Reviewed by: Eric Bell
|Featuring:||Alon Aboutboul … Brigadier-General Kimchi, division commander
Yaakov Ahimeir … Himself
|Producer:||United King Films
The Yehoshua Rabinowits Foundation
|Distributor:||Kino International Corp.|
1982 marks the beginning of the Lebanon War, Israel’s battle for peace in Galilee. The story of “Beaufort” describes the final days of the Israeli occupation of Beaufort Castle, an ancient castle having been traded from one occupying country to another for a thousand years. The IDF (Israeli Defensive Forces) held Beaufort castle from 1982 until May of 2000. As orders slowly trickle into the command station at Beaufort, the garrison commander Liraz Liberti comes to grips with the realization that their time there will be finite.
War, of course, is a difficult thing to understand and embrace. Certainly it is a biblical occurrence and marks the passage of evil being thwarted by God and His sovereign plan. It makes one wonder how that plays itself out in the modern world. For Americans, the reality of war on our own soil no longer exists. The American Civil War is the last time that a declared war and subsequent ensuing battle have occurred here. This insulates most of us from what war is about and how it feels to be in the middle of it. This is in no way addresses the acts of war that Americans have felt on a single or dual account domestically. For most Israelis, war is a daily and ever changing way of life. Having been involved in one sort of battle or another since its post-World War II birth in Israel, all generations have undergone the reality of living with the consequences of a persistent enemy along with death and destruction that are a part of war.
“Beaufort” introduces us to the warriors that have lived their lives fleeing, fearing or participating in war. Liraz, the last commander of the Beaufort outpost struggles with the orders that are dispatched to him to carry out. In the beginning of the movie, he battles with the strategic method of dealing with entry to his outpost and the road side bomb disposal that must continue. While he is on the spot with his men, watching them live and die, command seems miles away without a true tie to these vulnerable warriors. After seeing a newly arrived bomb disposal technician succumb to the poorly laid plans of the distant commanders and politicians, Liraz begins to question his own responsibility and allegiance to what seem to be impotent orders. It is good to see Liraz stick to orders as an obedient soldier and to stand up to the men in his unit that are ready to mutiny. These are characteristics that the Lord asks of us and present a good example.
The questioning of leaders continues through the ranks as other subordinates struggle with their participation in these ineffectual commands. Some seem to be relieved and ready to abandon Beaufort. However, Liraz sticks with his adherence to military order and faithfully fulfills the ridiculous and consequential commands. In the end, he manages to stay true to his training, but with the price of unnecessary causalities. On a number of occasions, Liraz is able to confront his superiors concerning these difficult orders and is able to express himself, albeit without any real effect. However, through these dialogues, we are able to get extra glimpses into the war itself and the history that contributes to the battle.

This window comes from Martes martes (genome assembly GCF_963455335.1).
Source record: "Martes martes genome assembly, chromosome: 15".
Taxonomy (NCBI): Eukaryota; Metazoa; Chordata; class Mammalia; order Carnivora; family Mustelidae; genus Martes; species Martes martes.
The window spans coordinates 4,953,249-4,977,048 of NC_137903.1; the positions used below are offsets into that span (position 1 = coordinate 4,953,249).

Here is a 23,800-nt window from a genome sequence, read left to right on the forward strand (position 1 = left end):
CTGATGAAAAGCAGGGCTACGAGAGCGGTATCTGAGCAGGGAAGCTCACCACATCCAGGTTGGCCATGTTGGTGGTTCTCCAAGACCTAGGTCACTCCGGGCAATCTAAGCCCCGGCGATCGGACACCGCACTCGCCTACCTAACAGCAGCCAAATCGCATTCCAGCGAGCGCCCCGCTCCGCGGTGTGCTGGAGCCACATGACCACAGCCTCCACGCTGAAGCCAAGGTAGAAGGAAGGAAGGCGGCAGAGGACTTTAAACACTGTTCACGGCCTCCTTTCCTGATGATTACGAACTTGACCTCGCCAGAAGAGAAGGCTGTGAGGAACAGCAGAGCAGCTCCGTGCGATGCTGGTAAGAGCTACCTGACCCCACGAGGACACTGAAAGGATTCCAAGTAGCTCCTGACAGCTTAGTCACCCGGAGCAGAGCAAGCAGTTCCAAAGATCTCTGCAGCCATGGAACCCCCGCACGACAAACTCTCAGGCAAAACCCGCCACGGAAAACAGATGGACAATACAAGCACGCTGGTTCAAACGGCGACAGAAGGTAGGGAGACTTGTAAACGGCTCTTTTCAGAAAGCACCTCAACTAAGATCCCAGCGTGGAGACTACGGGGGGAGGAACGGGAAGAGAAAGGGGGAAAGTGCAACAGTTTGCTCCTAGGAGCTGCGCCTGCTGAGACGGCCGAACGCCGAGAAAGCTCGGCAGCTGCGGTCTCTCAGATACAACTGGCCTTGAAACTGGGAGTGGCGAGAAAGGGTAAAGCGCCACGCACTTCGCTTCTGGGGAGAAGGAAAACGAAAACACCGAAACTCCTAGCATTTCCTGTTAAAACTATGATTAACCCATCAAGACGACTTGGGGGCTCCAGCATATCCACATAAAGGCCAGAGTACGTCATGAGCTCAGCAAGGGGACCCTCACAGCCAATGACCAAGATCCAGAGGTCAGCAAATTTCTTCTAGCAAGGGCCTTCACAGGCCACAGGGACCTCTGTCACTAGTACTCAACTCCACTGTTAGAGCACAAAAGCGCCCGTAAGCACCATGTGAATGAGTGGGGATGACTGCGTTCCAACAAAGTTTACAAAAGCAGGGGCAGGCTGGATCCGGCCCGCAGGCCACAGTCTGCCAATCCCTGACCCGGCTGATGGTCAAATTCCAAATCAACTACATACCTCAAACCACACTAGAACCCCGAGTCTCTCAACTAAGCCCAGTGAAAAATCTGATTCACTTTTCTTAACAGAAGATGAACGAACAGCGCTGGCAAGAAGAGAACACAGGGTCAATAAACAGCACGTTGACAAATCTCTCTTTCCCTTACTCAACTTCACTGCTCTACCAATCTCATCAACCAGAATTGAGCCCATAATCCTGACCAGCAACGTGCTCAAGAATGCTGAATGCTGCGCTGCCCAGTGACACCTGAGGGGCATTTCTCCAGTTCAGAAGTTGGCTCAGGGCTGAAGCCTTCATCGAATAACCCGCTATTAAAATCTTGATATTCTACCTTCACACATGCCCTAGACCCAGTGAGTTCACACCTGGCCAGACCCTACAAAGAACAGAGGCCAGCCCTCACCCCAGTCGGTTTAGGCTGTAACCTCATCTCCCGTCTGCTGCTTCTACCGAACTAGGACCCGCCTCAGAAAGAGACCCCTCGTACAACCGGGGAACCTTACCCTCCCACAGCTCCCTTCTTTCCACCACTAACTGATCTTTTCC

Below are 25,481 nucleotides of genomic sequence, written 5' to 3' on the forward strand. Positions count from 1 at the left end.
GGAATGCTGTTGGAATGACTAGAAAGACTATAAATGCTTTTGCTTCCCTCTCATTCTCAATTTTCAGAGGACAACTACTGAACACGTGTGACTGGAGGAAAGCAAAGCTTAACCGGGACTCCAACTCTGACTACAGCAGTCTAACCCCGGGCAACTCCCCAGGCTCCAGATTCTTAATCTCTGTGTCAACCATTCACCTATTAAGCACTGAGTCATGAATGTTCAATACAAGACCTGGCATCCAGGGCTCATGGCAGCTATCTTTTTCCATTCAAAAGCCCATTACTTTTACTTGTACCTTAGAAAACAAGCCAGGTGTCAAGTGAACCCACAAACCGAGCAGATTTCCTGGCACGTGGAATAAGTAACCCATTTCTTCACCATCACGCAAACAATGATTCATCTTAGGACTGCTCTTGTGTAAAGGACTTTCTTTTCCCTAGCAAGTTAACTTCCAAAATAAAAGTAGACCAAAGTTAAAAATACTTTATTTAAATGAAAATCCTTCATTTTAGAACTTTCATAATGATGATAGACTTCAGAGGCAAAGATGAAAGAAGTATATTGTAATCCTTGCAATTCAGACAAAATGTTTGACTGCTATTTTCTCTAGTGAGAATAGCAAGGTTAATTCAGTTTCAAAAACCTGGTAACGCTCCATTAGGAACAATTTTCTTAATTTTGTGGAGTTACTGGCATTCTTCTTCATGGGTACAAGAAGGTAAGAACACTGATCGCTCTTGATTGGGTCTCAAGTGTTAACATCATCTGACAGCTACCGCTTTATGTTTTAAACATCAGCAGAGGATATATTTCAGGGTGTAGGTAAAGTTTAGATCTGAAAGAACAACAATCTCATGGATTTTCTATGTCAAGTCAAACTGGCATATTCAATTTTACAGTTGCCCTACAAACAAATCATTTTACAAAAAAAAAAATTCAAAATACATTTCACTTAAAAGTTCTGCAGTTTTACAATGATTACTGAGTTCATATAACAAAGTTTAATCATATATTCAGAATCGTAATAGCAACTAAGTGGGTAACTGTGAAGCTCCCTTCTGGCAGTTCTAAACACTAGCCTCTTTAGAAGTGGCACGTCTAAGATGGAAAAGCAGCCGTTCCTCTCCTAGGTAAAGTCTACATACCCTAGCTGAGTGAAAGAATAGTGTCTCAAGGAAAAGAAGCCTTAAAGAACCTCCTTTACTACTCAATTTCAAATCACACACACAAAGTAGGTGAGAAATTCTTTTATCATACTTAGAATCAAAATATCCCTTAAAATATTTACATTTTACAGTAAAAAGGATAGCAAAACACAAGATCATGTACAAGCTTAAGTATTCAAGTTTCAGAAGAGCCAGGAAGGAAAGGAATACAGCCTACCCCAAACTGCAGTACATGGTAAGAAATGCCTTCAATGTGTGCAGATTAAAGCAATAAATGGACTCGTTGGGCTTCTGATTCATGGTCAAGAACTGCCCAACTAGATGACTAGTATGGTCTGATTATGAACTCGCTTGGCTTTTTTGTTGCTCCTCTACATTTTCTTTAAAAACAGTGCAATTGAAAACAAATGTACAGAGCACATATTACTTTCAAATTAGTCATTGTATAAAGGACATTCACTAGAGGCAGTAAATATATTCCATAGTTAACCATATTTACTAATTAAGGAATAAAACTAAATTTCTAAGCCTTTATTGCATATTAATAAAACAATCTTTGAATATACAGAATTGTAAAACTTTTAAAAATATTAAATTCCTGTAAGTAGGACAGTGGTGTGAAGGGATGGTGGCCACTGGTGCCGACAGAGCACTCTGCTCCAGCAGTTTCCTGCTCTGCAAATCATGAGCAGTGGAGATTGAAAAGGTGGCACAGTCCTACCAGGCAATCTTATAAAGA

There is some thought provoking moments and conversation within this film. Unfortunately these examples are slow to unfold and somewhat under emphasized. It is definitely not a typical war movie with tons of actions scenes or emphasis on casualties and gore. There is some bloodshed and war related scenes that are not the best for the weak stomach or non-violent. However, it is necessary to display the battle field per se in an effort to give the viewer some amount of empathy and an ability to relate to the participants.
Language is mild for a war film. The entire film is subtitled in English so that you will end up reading foul language as opposed to hearing it. The typical smattering of curse words is included. While no displays of sexual images, there is at least one reference to a soldier visiting his girlfriend to participate in fornication. Again, not gratuitous, but ungodly nonetheless. The Lord’s name is abused on more than one occasion and always seems like such an easy thing to avoid by the producers.
While I enjoyed this film, many will find it slow and empty. I gained much by reviewing some history lessons after the movie, giving it some additional foundation and emphasis. Many Israelis must have found it enjoyable as it earned a number of theatrical awards in Israel. If you enjoy delving into places of the mind that you have not been in reality (the military or a war), then this movie may prove to offer some fodder for you. I wouldn’t suggest it to younger kids under 12 because of language, war violence and references, though I could see some parents having excellent though provoking discussions under the right circumstances. If you are in a contemplative and mellow frame of mind, I would recommend seeing this film.
Violence: Moderate / Profanity: Moderate / Sex/Nudity: None
See list of Relevant Issues—questions-and-answers.